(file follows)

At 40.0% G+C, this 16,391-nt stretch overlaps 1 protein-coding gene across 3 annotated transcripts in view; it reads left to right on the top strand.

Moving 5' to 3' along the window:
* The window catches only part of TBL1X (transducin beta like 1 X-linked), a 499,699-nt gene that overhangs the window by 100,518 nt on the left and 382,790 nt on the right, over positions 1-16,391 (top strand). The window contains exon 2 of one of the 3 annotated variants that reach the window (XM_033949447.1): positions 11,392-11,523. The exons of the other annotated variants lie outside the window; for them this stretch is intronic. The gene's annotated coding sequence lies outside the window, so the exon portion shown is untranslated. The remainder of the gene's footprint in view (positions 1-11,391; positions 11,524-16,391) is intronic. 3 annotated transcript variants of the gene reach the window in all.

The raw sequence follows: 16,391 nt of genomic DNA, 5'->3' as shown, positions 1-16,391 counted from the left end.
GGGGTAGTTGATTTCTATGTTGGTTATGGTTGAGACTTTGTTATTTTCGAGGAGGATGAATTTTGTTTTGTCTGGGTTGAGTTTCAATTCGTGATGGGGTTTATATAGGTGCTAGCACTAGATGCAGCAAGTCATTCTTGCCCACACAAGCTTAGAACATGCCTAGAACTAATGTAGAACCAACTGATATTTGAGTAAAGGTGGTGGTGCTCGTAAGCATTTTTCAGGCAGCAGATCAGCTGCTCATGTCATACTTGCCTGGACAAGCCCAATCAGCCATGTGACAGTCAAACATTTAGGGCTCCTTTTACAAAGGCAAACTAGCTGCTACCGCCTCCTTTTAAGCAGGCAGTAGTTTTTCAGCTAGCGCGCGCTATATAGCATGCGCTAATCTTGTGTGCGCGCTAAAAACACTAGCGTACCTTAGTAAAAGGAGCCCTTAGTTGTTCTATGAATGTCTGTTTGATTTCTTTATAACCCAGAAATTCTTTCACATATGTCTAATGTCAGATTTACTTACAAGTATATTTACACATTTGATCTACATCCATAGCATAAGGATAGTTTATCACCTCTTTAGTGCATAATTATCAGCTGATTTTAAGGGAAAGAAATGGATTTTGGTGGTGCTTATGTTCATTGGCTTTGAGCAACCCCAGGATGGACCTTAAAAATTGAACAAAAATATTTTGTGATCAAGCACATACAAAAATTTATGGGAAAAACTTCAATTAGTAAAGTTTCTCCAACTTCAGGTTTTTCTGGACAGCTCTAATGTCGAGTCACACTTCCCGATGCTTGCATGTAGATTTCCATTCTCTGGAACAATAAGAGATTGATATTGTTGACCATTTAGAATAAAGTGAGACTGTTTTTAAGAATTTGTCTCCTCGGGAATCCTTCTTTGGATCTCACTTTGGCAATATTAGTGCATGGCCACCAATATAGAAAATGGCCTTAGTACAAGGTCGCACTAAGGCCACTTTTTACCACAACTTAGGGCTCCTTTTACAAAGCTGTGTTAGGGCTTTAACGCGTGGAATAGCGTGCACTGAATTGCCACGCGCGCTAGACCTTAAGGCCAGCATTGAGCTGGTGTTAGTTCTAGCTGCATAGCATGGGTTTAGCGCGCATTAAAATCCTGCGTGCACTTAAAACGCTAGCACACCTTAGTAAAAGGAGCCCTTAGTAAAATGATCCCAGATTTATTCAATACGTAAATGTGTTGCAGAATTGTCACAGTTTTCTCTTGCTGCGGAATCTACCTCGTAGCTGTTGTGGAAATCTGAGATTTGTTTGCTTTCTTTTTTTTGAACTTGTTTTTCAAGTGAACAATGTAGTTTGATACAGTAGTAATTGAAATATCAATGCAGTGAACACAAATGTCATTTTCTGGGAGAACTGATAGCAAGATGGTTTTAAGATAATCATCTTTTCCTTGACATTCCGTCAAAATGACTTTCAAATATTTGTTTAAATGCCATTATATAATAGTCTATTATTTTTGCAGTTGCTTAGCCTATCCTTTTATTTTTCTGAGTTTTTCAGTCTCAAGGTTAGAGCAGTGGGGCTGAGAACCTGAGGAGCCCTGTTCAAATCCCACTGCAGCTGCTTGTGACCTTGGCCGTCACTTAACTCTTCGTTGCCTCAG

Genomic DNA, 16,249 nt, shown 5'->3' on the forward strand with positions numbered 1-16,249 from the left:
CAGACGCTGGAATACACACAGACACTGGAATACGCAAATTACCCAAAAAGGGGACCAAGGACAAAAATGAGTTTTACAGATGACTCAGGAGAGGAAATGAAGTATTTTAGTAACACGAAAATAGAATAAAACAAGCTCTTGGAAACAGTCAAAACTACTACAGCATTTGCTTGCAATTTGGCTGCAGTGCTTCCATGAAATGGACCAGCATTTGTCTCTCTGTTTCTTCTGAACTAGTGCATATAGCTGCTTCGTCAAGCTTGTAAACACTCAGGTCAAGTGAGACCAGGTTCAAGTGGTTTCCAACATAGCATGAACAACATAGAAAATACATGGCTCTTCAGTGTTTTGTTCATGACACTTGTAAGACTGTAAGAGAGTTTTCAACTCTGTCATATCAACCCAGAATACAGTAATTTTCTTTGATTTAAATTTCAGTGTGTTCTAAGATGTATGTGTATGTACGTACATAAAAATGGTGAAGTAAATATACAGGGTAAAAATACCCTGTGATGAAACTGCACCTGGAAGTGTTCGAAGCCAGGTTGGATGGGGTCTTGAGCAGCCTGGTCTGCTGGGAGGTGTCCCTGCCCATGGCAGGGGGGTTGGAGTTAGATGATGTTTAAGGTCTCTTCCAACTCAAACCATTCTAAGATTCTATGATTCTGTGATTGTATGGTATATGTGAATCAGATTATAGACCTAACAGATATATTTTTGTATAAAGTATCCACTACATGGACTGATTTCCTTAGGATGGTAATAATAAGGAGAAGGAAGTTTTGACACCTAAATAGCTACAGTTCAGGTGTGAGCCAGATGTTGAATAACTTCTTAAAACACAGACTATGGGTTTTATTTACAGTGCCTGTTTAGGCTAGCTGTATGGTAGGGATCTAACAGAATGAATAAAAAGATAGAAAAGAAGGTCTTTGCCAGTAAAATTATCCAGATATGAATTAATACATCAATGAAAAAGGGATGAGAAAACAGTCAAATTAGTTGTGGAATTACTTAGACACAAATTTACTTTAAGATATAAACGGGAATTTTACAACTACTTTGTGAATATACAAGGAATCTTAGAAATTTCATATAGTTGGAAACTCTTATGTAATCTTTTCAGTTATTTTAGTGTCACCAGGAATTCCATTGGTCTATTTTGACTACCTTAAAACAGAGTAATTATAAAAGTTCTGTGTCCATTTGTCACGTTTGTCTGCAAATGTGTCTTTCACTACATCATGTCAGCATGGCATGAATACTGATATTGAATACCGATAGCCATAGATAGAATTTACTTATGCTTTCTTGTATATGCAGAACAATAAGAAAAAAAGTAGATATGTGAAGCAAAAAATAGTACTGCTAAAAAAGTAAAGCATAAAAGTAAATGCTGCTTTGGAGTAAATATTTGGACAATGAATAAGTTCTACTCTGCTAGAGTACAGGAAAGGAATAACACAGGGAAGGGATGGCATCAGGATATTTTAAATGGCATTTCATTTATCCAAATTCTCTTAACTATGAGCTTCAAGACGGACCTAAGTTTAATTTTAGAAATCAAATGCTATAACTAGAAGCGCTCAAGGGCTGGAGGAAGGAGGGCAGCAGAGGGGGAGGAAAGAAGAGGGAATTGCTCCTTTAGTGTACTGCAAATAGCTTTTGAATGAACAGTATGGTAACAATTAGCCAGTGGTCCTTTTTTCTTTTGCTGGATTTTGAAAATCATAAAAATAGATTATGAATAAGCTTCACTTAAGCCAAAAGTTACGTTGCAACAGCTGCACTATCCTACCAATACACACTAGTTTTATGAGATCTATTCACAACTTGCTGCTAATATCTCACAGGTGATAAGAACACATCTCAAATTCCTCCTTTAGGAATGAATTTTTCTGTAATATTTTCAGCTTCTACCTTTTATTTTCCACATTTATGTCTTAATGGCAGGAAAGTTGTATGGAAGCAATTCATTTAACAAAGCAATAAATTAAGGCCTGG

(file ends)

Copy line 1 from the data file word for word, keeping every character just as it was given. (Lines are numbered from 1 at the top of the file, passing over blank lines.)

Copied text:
At 40.0% G+C, this 16,391-nt stretch overlaps 1 protein-coding gene across 3 annotated transcripts in view; it reads left to right on the top strand.